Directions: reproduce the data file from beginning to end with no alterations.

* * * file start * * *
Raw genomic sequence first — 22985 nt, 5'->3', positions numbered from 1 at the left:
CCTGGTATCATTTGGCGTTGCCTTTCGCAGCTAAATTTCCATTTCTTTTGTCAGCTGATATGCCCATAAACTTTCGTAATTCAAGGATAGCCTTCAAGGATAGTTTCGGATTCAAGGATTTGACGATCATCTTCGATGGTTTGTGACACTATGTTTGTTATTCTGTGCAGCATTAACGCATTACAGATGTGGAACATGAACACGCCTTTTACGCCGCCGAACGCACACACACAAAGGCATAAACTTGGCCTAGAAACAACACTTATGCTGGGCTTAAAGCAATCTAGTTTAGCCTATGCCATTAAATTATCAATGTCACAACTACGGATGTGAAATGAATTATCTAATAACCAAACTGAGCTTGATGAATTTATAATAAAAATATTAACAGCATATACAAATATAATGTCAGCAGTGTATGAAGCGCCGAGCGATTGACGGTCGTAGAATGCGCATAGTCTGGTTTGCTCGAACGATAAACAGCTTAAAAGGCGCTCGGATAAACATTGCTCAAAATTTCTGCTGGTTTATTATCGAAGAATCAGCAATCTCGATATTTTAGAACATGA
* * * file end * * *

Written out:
Raw genomic sequence first — 22985 nt, 5'->3', positions numbered from 1 at the left:
CCTGGTATCATTTGGCGTTGCCTTTCGCAGCTAAATTTCCATTTCTTTTGTCAGCTGATATGCCCATAAACTTTCGTAATTCAAGGATAGCCTTCAAGGATAGTTTCGGATTCAAGGATTTGACGATCATCTTCGATGGTTTGTGACACTATGTTTGTTATTCTGTGCAGCATTAACGCATTACAGATGTGGAACATGAACACGCCTTTTACGCCGCCGAACGCACACACACAAAGGCATAAACTTGGCCTAGAAACAACACTTATGCTGGGCTTAAAGCAATCTAGTTTAGCCTATGCCATTAAATTATCAATGTCACAACTACGGATGTGAAATGAATTATCTAATAACCAAACTGAGCTTGATGAATTTATAATAAAAATATTAACAGCATATACAAATATAATGTCAGCAGTGTATGAAGCGCCGAGCGATTGACGGTCGTAGAATGCGCATAGTCTGGTTTGCTCGAACGATAAACAGCTTAAAAGGCGCTCGGATAAACATTGCTCAAAATTTCTGCTGGTTTATTATCGAAGAATCAGCAATCTCGATATTTTAGAACATGA